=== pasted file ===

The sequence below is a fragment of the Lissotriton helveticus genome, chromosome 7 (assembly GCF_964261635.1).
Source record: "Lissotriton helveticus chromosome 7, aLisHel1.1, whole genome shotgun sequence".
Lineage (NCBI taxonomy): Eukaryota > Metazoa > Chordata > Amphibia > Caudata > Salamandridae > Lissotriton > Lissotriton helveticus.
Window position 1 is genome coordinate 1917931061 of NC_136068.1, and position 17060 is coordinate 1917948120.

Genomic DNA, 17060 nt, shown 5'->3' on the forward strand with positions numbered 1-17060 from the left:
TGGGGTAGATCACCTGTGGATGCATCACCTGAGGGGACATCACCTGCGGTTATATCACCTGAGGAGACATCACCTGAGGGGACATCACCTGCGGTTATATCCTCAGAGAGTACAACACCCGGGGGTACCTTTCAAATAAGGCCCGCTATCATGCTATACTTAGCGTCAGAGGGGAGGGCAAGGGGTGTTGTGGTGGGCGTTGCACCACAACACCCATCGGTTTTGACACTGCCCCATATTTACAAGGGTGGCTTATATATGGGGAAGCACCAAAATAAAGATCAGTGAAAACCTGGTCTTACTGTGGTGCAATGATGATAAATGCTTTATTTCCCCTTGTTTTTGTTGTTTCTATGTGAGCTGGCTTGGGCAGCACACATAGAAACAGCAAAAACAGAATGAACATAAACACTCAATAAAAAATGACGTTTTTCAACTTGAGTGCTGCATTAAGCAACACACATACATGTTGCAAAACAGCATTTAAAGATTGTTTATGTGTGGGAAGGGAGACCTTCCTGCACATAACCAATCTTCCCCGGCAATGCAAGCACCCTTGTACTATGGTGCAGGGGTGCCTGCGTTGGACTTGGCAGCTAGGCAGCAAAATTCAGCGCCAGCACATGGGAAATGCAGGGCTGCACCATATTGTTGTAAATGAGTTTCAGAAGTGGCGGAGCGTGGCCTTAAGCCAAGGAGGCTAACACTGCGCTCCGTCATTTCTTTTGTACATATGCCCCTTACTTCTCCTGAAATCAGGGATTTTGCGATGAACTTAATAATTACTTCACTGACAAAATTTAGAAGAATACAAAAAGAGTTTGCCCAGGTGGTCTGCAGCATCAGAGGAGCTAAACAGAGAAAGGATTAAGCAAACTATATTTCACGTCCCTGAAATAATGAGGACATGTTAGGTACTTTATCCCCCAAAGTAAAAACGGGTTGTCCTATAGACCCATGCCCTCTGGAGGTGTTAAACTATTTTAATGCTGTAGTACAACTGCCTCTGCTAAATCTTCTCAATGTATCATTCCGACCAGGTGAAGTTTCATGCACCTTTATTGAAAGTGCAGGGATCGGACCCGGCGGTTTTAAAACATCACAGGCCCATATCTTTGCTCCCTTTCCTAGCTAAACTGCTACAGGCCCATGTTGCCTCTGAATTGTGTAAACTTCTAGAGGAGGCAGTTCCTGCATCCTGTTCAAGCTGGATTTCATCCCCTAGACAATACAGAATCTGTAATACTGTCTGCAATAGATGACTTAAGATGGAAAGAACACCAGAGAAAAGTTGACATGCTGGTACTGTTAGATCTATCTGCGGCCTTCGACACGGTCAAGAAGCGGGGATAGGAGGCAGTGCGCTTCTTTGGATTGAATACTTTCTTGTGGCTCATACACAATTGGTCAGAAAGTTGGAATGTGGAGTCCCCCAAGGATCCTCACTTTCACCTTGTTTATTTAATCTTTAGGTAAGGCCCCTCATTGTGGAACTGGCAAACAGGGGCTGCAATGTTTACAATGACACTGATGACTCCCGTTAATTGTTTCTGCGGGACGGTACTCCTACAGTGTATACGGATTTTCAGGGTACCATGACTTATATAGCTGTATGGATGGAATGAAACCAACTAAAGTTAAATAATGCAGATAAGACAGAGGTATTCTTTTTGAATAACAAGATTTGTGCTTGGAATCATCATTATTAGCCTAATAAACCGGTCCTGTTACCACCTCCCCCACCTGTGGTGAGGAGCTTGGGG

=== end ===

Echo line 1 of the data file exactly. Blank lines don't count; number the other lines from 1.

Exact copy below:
The sequence below is a fragment of the Lissotriton helveticus genome, chromosome 7 (assembly GCF_964261635.1).